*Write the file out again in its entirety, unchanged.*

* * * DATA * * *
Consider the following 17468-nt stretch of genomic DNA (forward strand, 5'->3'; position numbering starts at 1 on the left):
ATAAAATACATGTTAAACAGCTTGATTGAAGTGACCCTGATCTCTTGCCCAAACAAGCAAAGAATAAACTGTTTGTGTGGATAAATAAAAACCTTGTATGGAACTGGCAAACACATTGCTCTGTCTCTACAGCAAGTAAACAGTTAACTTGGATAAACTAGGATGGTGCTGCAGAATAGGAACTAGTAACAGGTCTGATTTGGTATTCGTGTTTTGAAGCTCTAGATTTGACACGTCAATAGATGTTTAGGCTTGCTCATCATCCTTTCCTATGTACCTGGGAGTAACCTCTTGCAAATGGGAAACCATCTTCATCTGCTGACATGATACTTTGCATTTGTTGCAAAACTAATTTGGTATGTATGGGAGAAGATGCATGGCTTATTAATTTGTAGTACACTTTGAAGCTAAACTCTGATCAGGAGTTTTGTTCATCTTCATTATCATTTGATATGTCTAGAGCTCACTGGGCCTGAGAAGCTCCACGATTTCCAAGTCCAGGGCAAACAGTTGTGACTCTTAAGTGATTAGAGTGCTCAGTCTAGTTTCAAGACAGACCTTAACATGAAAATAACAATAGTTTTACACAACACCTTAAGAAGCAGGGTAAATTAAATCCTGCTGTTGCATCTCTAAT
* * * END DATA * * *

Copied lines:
Consider the following 17468-nt stretch of genomic DNA (forward strand, 5'->3'; position numbering starts at 1 on the left):
ATAAAATACATGTTAAACAGCTTGATTGAAGTGACCCTGATCTCTTGCCCAAACAAGCAAAGAATAAACTGTTTGTGTGGATAAATAAAAACCTTGTATGGAACTGGCAAACACATTGCTCTGTCTCTACAGCAAGTAAACAGTTAACTTGGATAAACTAGGATGGTGCTGCAGAATAGGAACTAGTAACAGGTCTGATTTGGTATTCGTGTTTTGAAGCTCTAGATTTGACACGTCAATAGATGTTTAGGCTTGCTCATCATCCTTTCCTATGTACCTGGGAGTAACCTCTTGCAAATGGGAAACCATCTTCATCTGCTGACATGATACTTTGCATTTGTTGCAAAACTAATTTGGTATGTATGGGAGAAGATGCATGGCTTATTAATTTGTAGTACACTTTGAAGCTAAACTCTGATCAGGAGTTTTGTTCATCTTCATTATCATTTGATATGTCTAGAGCTCACTGGGCCTGAGAAGCTCCACGATTTCCAAGTCCAGGGCAAACAGTTGTGACTCTTAAGTGATTAGAGTGCTCAGTCTAGTTTCAAGACAGACCTTAACATGAAAATAACAATAGTTTTACACAACACCTTAAGAAGCAGGGTAAATTAAATCCTGCTGTTGCATCTCTAAT